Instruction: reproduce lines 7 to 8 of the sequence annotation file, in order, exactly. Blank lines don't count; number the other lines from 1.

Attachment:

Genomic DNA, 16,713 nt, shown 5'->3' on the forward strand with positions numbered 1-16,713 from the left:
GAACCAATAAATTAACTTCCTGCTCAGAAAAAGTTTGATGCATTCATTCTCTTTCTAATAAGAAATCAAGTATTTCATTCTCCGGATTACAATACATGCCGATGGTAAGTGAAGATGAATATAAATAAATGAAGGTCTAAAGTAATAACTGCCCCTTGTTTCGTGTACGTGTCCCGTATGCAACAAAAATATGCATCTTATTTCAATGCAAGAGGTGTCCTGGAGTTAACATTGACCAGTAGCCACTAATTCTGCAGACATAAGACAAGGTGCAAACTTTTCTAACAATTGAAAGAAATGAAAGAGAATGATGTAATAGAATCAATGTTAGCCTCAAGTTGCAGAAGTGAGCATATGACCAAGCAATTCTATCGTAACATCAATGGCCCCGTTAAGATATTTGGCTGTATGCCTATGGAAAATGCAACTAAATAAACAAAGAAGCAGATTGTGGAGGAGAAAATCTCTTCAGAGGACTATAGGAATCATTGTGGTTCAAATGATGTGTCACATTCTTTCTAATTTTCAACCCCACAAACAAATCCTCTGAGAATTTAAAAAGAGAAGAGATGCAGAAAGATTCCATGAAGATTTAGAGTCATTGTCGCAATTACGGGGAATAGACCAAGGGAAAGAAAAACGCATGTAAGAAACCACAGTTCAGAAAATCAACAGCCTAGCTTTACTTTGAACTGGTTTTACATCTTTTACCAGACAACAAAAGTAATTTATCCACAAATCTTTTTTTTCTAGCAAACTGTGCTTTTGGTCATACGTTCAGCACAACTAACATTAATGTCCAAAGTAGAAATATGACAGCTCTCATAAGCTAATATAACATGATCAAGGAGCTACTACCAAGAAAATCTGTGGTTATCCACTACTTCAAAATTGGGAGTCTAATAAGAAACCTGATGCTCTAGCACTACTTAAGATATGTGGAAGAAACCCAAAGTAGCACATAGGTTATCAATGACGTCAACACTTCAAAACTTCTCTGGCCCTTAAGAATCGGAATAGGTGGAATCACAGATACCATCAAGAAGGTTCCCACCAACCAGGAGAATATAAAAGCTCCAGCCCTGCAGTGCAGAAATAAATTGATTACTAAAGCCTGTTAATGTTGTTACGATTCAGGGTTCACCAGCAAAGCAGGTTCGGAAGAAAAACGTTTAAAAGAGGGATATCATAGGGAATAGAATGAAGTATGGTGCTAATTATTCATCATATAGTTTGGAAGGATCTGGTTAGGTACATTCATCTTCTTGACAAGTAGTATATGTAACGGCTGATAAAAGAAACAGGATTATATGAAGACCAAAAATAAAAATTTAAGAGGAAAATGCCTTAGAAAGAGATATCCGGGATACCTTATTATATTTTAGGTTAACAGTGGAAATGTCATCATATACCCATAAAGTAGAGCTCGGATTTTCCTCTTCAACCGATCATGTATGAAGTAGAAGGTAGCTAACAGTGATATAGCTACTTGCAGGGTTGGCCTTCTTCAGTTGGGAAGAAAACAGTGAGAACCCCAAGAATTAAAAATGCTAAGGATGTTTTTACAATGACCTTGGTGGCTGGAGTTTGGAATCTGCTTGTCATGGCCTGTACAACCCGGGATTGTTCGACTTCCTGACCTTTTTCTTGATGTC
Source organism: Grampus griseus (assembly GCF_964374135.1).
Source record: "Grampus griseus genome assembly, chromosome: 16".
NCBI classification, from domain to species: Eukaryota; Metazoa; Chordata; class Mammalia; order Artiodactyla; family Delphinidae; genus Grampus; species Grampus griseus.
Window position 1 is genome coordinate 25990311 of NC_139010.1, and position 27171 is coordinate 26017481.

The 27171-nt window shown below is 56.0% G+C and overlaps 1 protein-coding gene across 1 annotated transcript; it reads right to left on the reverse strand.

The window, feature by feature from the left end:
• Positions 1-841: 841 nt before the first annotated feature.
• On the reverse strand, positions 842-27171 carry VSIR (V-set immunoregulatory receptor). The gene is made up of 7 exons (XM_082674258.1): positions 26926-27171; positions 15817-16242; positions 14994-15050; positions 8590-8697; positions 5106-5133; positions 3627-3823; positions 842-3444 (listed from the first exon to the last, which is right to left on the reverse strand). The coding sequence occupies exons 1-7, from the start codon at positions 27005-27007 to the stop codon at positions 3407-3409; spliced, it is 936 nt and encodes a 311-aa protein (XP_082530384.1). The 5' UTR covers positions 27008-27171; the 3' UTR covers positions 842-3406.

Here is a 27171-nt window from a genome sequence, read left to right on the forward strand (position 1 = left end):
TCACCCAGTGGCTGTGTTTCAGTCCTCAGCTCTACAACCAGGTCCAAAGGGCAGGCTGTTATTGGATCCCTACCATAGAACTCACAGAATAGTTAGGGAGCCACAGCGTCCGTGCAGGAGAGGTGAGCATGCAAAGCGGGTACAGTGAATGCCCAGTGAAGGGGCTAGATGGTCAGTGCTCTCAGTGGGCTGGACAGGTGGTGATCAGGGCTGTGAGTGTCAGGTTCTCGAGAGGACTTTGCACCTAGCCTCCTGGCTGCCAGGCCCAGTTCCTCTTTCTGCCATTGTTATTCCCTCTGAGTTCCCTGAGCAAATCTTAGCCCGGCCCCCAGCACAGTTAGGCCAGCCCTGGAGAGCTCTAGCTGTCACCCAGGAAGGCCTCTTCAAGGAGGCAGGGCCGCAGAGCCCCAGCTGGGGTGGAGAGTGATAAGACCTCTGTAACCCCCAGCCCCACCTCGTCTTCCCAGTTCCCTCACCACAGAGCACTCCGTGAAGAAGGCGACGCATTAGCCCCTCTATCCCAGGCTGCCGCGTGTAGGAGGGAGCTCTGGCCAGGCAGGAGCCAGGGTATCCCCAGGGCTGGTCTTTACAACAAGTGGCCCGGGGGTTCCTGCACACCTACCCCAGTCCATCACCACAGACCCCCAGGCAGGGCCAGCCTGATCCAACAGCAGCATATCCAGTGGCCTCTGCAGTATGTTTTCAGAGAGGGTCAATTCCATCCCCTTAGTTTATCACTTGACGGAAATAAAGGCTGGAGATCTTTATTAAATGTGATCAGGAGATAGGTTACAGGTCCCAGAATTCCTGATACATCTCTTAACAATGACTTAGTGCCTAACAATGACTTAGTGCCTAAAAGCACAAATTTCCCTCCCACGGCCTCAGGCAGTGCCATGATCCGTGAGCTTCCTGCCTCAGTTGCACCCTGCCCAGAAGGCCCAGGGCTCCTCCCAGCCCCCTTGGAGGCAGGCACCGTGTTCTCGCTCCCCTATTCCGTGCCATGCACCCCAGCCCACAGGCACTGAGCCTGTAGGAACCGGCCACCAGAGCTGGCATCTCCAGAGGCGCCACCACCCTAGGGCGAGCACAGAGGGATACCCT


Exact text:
The 27171-nt window shown below is 56.0% G+C and overlaps 1 protein-coding gene across 1 annotated transcript; it reads right to left on the reverse strand.

The window, feature by feature from the left end: